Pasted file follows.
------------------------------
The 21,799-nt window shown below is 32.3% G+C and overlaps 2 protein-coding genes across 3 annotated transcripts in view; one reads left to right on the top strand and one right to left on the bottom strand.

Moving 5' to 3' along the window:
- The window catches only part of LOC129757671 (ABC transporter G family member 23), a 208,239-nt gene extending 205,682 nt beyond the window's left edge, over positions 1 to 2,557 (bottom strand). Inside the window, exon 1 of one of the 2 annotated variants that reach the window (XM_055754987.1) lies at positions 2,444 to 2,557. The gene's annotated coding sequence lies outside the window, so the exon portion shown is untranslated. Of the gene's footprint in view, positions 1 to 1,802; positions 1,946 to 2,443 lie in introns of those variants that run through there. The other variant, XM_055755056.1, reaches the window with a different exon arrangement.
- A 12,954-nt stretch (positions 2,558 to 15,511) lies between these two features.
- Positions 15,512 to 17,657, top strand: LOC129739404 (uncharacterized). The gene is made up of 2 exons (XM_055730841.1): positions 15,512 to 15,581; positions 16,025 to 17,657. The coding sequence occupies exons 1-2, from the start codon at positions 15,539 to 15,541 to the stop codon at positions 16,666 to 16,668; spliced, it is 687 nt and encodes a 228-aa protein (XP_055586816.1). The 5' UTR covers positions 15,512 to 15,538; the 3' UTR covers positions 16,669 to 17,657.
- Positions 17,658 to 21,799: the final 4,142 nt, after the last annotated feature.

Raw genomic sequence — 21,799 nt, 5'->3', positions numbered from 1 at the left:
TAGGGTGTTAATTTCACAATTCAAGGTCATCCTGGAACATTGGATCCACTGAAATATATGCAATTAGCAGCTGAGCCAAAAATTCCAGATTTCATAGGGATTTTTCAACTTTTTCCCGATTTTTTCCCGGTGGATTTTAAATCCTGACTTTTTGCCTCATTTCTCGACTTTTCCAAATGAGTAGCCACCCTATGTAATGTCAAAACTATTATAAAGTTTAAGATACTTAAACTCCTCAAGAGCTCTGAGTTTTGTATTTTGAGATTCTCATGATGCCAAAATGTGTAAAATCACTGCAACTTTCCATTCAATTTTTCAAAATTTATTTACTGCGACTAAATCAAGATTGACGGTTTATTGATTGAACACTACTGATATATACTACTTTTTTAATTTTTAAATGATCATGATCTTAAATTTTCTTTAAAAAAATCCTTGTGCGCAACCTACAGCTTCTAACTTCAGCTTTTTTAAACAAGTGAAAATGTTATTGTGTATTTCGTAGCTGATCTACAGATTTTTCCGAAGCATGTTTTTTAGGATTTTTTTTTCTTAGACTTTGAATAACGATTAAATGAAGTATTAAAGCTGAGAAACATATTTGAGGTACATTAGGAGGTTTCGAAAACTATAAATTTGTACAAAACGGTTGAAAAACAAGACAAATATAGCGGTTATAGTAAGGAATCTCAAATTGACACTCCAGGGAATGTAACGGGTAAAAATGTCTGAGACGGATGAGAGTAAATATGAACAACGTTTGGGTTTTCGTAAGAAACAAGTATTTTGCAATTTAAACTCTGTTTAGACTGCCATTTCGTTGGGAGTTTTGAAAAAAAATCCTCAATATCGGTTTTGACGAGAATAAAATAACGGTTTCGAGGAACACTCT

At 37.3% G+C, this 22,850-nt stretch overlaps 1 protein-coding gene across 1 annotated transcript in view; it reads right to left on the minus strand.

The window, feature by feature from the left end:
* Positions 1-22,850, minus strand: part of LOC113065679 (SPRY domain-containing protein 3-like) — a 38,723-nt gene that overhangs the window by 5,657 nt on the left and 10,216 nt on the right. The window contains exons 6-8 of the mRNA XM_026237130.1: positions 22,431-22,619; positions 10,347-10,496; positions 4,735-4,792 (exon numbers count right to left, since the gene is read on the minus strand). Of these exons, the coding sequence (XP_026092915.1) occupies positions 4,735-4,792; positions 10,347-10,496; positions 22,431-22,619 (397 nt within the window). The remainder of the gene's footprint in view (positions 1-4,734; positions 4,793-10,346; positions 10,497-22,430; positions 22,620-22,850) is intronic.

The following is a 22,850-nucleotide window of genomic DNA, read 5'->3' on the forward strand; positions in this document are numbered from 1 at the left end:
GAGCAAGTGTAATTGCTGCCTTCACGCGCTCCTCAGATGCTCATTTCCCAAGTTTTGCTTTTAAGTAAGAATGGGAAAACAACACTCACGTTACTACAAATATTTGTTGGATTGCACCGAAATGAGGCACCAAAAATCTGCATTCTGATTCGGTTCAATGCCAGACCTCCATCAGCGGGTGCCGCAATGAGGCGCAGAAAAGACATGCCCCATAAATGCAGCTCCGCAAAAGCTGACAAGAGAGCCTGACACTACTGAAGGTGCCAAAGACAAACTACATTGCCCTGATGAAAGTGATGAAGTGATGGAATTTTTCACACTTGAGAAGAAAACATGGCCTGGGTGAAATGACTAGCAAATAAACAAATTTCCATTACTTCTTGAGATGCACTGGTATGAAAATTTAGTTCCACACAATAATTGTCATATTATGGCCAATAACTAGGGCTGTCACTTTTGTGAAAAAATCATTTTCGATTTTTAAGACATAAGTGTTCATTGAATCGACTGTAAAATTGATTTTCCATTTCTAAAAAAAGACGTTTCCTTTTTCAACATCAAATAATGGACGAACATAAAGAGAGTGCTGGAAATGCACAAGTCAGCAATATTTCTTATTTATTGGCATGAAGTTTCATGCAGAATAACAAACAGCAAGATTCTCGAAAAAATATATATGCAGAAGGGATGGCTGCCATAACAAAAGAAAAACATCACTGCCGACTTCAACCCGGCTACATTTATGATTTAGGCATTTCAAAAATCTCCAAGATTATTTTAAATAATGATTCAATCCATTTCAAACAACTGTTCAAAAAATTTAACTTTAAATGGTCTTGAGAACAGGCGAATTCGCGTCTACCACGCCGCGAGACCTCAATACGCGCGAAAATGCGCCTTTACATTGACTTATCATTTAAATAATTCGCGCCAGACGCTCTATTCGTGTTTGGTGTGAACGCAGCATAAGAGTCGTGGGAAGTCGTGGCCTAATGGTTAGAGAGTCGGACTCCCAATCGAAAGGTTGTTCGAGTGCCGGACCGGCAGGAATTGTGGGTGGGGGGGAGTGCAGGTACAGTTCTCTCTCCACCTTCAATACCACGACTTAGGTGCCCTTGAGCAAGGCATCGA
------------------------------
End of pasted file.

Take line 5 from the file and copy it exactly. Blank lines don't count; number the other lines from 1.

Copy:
- Positions 15,512 to 17,657, top strand: LOC129739404 (uncharacterized). The gene is made up of 2 exons (XM_055730841.1): positions 15,512 to 15,581; positions 16,025 to 17,657. The coding sequence occupies exons 1-2, from the start codon at positions 15,539 to 15,541 to the stop codon at positions 16,666 to 16,668; spliced, it is 687 nt and encodes a 228-aa protein (XP_055586816.1). The 5' UTR covers positions 15,512 to 15,538; the 3' UTR covers positions 16,669 to 17,657.